Abstract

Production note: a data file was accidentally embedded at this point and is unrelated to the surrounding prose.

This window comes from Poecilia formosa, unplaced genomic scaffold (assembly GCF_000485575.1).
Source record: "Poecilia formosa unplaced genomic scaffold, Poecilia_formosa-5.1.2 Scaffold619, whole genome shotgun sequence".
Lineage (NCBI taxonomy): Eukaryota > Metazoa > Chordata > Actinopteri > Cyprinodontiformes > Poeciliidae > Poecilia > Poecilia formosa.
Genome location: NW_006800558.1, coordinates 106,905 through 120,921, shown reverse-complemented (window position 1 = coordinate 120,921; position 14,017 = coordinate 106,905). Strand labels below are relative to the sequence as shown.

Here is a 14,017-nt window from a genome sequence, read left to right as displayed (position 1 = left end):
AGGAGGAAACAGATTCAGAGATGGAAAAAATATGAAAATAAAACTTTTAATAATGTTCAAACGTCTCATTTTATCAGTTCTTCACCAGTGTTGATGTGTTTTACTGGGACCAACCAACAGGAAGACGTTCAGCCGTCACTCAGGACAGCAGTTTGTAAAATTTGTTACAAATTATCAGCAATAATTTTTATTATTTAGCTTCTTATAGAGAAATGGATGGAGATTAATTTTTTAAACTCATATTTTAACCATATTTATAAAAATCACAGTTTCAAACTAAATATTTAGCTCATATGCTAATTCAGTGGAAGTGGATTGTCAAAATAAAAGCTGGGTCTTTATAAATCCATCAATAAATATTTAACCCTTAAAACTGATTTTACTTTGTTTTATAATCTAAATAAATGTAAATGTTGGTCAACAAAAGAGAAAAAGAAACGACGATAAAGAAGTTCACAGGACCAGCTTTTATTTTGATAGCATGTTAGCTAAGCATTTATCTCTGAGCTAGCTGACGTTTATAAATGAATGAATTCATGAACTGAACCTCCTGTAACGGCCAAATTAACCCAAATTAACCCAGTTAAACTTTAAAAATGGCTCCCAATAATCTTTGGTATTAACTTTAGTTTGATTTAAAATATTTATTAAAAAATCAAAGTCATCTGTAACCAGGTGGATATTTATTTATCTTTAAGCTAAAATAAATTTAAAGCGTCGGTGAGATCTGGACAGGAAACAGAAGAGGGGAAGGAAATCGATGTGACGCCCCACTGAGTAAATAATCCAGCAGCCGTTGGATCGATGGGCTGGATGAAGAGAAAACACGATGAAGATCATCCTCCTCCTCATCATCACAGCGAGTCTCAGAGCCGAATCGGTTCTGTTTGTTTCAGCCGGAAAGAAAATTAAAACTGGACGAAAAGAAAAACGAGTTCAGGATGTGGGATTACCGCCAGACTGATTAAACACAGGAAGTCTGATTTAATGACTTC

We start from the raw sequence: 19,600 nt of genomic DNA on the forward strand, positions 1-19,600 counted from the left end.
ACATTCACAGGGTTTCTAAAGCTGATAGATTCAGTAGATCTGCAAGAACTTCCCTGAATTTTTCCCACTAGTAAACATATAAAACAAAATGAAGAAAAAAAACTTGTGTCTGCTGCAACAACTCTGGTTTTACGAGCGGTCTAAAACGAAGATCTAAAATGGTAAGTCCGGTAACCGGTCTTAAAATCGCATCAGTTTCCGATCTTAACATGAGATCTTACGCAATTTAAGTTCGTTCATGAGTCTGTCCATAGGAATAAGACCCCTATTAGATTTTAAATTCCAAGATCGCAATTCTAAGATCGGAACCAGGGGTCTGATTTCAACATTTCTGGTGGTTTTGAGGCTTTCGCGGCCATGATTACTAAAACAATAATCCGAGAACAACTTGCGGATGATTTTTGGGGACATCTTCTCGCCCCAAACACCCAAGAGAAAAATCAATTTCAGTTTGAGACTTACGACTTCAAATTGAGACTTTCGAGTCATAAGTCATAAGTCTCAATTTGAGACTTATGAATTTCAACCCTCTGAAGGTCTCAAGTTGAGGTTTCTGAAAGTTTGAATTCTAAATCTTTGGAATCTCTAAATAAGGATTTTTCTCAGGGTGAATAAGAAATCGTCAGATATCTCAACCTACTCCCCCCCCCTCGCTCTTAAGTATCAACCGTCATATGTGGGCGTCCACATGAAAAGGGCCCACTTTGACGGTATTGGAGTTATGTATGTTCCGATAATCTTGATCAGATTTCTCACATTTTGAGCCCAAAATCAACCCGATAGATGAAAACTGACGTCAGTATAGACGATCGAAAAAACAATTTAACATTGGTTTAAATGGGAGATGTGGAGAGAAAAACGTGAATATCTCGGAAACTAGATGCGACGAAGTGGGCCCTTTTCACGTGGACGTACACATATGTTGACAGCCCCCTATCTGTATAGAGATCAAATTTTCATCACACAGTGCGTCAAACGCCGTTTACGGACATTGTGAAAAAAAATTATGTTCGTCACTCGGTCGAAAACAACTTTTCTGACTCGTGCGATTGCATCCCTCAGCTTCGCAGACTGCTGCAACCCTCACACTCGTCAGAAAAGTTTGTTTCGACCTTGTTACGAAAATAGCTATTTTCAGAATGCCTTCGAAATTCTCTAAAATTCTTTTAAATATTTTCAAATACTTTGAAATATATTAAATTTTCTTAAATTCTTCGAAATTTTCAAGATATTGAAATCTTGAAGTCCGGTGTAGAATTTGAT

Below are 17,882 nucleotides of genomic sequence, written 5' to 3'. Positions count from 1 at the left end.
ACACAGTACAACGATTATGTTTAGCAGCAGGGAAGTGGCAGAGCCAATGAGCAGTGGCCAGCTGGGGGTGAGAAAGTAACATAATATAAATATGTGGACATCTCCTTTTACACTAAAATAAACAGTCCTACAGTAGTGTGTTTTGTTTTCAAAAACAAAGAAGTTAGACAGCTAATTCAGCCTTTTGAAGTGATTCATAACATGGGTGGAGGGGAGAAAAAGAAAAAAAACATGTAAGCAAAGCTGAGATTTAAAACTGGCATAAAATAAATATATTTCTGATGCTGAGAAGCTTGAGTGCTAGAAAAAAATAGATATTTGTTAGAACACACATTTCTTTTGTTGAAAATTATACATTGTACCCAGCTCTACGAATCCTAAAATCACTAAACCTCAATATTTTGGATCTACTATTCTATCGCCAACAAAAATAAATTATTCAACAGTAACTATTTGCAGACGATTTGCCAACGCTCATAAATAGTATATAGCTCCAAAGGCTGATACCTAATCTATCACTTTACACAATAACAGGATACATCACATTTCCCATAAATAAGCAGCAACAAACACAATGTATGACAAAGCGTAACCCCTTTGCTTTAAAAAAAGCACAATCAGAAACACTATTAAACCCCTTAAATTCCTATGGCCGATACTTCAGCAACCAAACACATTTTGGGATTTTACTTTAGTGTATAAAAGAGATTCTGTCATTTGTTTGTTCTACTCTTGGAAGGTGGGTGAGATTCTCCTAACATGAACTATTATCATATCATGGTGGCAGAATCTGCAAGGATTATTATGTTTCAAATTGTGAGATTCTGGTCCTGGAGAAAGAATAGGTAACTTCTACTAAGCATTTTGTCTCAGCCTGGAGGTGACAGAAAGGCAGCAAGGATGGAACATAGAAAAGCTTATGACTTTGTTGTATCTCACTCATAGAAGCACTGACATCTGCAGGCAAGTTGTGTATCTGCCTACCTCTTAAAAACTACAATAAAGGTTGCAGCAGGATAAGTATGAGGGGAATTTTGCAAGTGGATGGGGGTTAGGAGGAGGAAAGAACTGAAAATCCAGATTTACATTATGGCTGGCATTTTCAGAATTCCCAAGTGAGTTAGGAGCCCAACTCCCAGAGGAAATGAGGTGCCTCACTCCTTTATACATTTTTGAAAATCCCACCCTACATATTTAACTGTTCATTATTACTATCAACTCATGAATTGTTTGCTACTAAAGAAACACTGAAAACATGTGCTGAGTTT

Abstract. In 1853 a group of senior citizens in the northeastern United States staged a musical revival, singing the sacred music of their youth in what was dubbed an “old folks’ concert.” While it dripped with yearning for an imagined past, the concert was also an embodied communal response to a host of contemporary social issues. An analysis of the performance, particularly how and why it turned into a craze and the preeminent musical face of the Colonial Revival, reveals much about the world of these old folks and the place of moribund music in the blossoming of a regional and national imaginary.

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